In general, I love Gmail. While Amy likes to complain to me about how ugly it is, I don’t even see the UI anymore as I just grind through the endless stream of email that I get each day. My biggest struggle is figuring out how to keep up, without the email ending up dominating everything I do. In the past year, this has gotten a lot harder, but I continue to try new things.
Fortunately, spam is almost non-existent for me. We invested in Postini, which Google ended up buying, and it’s been a joy to have flipped a switch almost a decade ago and had spam go from “overwhelming” to “almost nothing.”
Every now and then, I get a flurry of spam from a new attack before Gmail figures it out. Today was one of those days – I had about a dozen things that looked sort of eBay notification like but with Arabic characters. So I hit ! and marked them each as spam as I was going through my inbox. Suddenly, my inbox reloaded and I got the following message.
I expect that by the time I finish writing this post I’ll have access to my inbox again. But stuff like this makes me physically uncomfortable – my morning routine was just interrupted and the machines decided I don’t get to access my email for a while.
While plenty of folks complain about the ambiguity and lack of precision around many of the issues surrounding Google apps, and more specifically the general lack of support, I usually don’t worry about this much. However, in the last month I’ve had two issues that caused me to remember that I’m increasingly less in control and the machines are increasingly more in control. This is one of them; the other was that I noticed an incredible slow down of performance of Gmail – just for me. After a week of pressing on it, the response from Google enterprise tech support was “you have too many things hitting IMAP – disable all of them.” A quick look at my Google Dashboard showed around 100 different apps that I’d authorized to access my account. I cut it down to about 30 – and got rid of several that I knew were high traffic that I liked, such as the awesome new Mailbox app – and things sped up again after 24 hours.
I recognize that if as we hand over control to the machines, they will make mistakes. That’s ok. But it’s jarring when one doesn’t have control over it, even for a little while. And yes, my Gmail is back up.
An email was forwarded to me this morning that had the following text in it (I’ve anonymized “The College” but it’s a large, well-regarded four year university.)
The College is Going Google! What does this mean? How will it impact teaching and learning at The College? Many K-12 school districts are using Google Apps for Education, providing their students with access to Google productivity tools as early as primary school. Students coming to The College in the next five years may never have opened Microsoft Word, but will be familiar with sharing, collaborating, and publishing with Google tools. Are you ready?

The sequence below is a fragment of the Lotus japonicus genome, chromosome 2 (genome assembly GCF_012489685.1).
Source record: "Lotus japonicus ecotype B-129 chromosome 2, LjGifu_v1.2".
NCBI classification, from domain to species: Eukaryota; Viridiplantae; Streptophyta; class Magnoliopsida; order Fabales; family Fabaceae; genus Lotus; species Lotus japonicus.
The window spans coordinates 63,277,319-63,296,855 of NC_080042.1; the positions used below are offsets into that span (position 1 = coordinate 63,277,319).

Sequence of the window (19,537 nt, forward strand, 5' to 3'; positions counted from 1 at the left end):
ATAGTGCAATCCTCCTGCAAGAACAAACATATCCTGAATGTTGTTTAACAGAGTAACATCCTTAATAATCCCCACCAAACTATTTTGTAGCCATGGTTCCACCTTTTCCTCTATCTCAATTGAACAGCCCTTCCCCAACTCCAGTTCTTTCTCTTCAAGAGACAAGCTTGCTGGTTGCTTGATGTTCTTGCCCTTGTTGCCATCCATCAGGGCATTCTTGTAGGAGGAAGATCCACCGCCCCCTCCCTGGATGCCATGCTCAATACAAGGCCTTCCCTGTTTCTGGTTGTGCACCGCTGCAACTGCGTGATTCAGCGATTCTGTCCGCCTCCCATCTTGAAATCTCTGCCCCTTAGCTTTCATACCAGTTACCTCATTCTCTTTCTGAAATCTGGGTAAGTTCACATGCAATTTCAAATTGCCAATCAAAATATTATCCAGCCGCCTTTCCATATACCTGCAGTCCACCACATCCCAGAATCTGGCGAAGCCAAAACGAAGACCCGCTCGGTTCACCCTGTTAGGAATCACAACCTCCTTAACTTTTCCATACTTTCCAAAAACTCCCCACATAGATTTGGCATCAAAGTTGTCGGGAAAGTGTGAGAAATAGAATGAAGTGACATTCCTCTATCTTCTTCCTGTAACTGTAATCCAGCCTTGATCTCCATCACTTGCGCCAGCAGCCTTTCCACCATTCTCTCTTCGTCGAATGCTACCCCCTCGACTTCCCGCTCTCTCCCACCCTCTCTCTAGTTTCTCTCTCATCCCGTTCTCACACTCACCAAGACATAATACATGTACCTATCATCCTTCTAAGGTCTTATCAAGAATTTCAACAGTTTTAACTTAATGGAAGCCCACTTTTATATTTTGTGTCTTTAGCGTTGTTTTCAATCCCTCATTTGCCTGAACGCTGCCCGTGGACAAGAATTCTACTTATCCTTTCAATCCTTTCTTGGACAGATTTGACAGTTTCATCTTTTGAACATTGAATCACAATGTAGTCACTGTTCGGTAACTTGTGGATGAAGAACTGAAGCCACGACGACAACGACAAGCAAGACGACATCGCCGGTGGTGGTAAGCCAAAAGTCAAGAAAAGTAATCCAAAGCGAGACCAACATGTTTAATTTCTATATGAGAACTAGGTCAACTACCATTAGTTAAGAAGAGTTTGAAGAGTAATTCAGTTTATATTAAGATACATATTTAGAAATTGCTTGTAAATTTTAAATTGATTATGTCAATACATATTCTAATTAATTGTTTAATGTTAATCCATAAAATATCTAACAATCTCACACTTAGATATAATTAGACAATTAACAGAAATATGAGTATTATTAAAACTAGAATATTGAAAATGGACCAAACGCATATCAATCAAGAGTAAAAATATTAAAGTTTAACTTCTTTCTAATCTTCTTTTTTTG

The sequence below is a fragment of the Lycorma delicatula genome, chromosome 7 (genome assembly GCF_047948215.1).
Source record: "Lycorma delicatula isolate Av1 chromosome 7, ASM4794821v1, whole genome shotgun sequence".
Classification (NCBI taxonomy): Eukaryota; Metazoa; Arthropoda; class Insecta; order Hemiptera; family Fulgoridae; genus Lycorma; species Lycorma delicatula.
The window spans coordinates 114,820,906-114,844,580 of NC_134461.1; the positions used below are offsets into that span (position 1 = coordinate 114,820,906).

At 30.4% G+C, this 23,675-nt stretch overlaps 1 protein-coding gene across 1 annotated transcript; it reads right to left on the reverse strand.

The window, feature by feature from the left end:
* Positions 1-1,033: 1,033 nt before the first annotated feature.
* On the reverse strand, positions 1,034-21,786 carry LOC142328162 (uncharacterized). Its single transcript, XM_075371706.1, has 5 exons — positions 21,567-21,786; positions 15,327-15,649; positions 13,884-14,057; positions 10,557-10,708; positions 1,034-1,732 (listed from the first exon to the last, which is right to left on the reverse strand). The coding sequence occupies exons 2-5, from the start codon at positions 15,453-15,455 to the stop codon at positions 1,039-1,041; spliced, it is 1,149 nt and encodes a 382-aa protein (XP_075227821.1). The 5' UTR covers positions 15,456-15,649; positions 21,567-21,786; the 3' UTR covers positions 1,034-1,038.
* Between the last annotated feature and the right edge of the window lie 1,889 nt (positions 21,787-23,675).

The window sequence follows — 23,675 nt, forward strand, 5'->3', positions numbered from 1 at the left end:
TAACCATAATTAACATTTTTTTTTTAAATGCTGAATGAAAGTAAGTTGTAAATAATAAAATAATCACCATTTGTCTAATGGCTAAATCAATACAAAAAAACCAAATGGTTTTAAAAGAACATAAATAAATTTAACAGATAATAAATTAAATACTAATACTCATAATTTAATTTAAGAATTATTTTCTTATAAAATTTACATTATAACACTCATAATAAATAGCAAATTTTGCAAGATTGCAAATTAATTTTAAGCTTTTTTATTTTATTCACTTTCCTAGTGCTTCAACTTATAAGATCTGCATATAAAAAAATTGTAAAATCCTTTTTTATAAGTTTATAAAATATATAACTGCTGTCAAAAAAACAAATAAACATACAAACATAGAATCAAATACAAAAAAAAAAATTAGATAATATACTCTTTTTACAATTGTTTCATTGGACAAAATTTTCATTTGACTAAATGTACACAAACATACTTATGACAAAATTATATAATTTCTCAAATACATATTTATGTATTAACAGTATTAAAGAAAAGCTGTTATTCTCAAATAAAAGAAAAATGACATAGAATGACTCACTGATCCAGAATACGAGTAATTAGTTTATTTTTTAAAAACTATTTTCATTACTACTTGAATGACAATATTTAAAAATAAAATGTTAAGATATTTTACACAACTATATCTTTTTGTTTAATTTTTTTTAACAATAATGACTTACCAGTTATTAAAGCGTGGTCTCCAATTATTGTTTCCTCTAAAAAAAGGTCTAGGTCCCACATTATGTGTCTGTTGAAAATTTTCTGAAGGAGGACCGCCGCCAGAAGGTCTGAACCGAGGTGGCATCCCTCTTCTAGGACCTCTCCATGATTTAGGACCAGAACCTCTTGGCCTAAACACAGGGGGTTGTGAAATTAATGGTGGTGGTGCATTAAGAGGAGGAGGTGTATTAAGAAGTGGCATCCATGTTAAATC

I spend time at a few universities, including MIT and CU Boulder. I’m teaching a class this semester at CU Boulder with Phil Weiser and Brad Bernthal called “Philosophy of Entrepreneurship.” We had our first class last week – Brad Bernthal led so Phil and I sat in the back. I noticed a bunch of students with their email open during class – almost every one of them was using Gmail.
A meme went around a few years ago that kids using Facebook would never use email and that Facebook would replace Microsoft Outlook and Gmail. This never really made sense to me, especially since I’d already heard that text messaging would replace email, and then I heard that X would replace email, and now it was going to be Facebook. As much as email frustrates us, it’s still by far the most ubiquitous comm channel.
But as someone who switched completely from Microsoft Exchange to Google Apps a few years ago, it seemed clear to me that Microsoft was going to come under incredible pressure on this vector. Office 365 was one of Microsoft’s reactions to this, but I still haven’t met any company that uses Office 365 as it’s primary infrastructure, although Microsoft has a nice site called NowOnOffice365.com that lists a bunch.
Now, it appears that Google is taking a page from the Apple playbook and focusing on higher education. Apple did this magnificently in the 1980′s when I was in college and did this again in the past decade. Jobs was always focused on universities – I still remember “computers are bicycles for the mind” and the 50% discount off of retail promotion that MIT had in 1984 or 1985.
I don’t focus on market share dynamics (I’m sure there are teams of people at Microsoft and Google focused on this) but the anecdotal evidence I’m seeing is powerful. And when The College switches to Google Apps because the students coming to The College are already well steeped in it and “may have never opened Microsoft Word”, something really interesting is going on.
If your organization is on Office 365, I’d love to hear from you in the comments to understand how you are using it. Are you using document collaboration via SkyDrive, or just Office 365 as the backend service for Email instead of Exchange?
If you are a college student using Microsoft Outlook instead of Gmail, tell me why.